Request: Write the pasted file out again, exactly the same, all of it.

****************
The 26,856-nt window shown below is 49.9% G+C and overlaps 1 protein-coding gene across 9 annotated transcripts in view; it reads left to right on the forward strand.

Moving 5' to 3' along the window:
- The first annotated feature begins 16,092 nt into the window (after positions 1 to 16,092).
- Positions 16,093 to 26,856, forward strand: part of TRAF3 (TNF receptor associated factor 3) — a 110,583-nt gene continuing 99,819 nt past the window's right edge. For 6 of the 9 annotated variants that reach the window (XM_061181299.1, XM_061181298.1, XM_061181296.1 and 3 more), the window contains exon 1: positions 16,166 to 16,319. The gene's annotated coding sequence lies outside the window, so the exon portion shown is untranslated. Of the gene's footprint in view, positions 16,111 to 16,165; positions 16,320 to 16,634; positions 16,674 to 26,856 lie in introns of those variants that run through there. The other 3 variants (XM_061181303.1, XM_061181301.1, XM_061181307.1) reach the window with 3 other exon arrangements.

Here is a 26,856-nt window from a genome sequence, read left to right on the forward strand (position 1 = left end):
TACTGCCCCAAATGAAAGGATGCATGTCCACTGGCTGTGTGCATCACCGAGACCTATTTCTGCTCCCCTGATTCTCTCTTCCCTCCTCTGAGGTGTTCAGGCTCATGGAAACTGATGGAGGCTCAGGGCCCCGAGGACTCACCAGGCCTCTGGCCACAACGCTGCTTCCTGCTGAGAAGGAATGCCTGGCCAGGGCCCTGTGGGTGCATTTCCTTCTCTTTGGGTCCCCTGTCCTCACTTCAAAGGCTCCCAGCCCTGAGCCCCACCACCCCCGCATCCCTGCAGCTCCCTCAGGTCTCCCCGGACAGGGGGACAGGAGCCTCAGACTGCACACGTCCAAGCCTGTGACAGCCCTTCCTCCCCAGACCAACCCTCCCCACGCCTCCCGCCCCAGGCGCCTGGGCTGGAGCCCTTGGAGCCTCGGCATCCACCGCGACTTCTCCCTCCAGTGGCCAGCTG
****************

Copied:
The 26,856-nt window shown below is 49.9% G+C and overlaps 1 protein-coding gene across 9 annotated transcripts in view; it reads left to right on the forward strand.

Moving 5' to 3' along the window:
- The first annotated feature begins 16,092 nt into the window (after positions 1 to 16,092).
- Positions 16,093 to 26,856, forward strand: part of TRAF3 (TNF receptor associated factor 3) — a 110,583-nt gene continuing 99,819 nt past the window's right edge. For 6 of the 9 annotated variants that reach the window (XM_061181299.1, XM_061181298.1, XM_061181296.1 and 3 more), the window contains exon 1: positions 16,166 to 16,319. The gene's annotated coding sequence lies outside the window, so the exon portion shown is untranslated. Of the gene's footprint in view, positions 16,111 to 16,165; positions 16,320 to 16,634; positions 16,674 to 26,856 lie in introns of those variants that run through there. The other 3 variants (XM_061181303.1, XM_061181301.1, XM_061181307.1) reach the window with 3 other exon arrangements.

Here is a 26,856-nt window from a genome sequence, read left to right on the forward strand (position 1 = left end):
TACTGCCCCAAATGAAAGGATGCATGTCCACTGGCTGTGTGCATCACCGAGACCTATTTCTGCTCCCCTGATTCTCTCTTCCCTCCTCTGAGGTGTTCAGGCTCATGGAAACTGATGGAGGCTCAGGGCCCCGAGGACTCACCAGGCCTCTGGCCACAACGCTGCTTCCTGCTGAGAAGGAATGCCTGGCCAGGGCCCTGTGGGTGCATTTCCTTCTCTTTGGGTCCCCTGTCCTCACTTCAAAGGCTCCCAGCCCTGAGCCCCACCACCCCCGCATCCCTGCAGCTCCCTCAGGTCTCCCCGGACAGGGGGACAGGAGCCTCAGACTGCACACGTCCAAGCCTGTGACAGCCCTTCCTCCCCAGACCAACCCTCCCCACGCCTCCCGCCCCAGGCGCCTGGGCTGGAGCCCTTGGAGCCTCGGCATCCACCGCGACTTCTCCCTCCAGTGGCCAGCTG